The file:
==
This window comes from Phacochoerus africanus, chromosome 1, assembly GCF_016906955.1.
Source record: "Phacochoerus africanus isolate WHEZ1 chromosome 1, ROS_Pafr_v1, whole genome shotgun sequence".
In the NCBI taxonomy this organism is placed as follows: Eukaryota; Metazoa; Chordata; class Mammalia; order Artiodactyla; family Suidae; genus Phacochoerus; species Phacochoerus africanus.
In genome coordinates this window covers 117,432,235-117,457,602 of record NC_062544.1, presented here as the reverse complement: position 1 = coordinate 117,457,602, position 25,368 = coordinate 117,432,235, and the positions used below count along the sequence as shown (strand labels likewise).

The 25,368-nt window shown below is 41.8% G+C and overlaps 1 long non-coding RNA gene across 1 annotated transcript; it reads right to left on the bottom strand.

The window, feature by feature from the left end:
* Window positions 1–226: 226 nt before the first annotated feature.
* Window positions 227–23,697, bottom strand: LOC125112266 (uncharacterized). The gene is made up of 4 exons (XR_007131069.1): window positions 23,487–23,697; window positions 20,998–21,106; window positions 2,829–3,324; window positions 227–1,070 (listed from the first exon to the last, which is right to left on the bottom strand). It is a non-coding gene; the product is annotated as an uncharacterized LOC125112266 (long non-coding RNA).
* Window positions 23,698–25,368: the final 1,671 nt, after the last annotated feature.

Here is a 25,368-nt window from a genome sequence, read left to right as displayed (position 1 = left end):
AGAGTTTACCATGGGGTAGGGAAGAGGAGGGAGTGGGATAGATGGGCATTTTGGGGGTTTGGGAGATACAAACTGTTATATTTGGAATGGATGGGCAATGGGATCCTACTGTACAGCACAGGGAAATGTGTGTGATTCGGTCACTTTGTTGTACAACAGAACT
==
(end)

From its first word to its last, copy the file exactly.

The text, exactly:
This window comes from Phacochoerus africanus, chromosome 1, assembly GCF_016906955.1.
Source record: "Phacochoerus africanus isolate WHEZ1 chromosome 1, ROS_Pafr_v1, whole genome shotgun sequence".
In the NCBI taxonomy this organism is placed as follows: Eukaryota; Metazoa; Chordata; class Mammalia; order Artiodactyla; family Suidae; genus Phacochoerus; species Phacochoerus africanus.
In genome coordinates this window covers 117,432,235-117,457,602 of record NC_062544.1, presented here as the reverse complement: position 1 = coordinate 117,457,602, position 25,368 = coordinate 117,432,235, and the positions used below count along the sequence as shown (strand labels likewise).

The 25,368-nt window shown below is 41.8% G+C and overlaps 1 long non-coding RNA gene across 1 annotated transcript; it reads right to left on the bottom strand.

The window, feature by feature from the left end:
* Window positions 1–226: 226 nt before the first annotated feature.
* Window positions 227–23,697, bottom strand: LOC125112266 (uncharacterized). The gene is made up of 4 exons (XR_007131069.1): window positions 23,487–23,697; window positions 20,998–21,106; window positions 2,829–3,324; window positions 227–1,070 (listed from the first exon to the last, which is right to left on the bottom strand). It is a non-coding gene; the product is annotated as an uncharacterized LOC125112266 (long non-coding RNA).
* Window positions 23,698–25,368: the final 1,671 nt, after the last annotated feature.

Here is a 25,368-nt window from a genome sequence, read left to right as displayed (position 1 = left end):
AGAGTTTACCATGGGGTAGGGAAGAGGAGGGAGTGGGATAGATGGGCATTTTGGGGGTTTGGGAGATACAAACTGTTATATTTGGAATGGATGGGCAATGGGATCCTACTGTACAGCACAGGGAAATGTGTGTGATTCGGTCACTTTGTTGTACAACAGAACT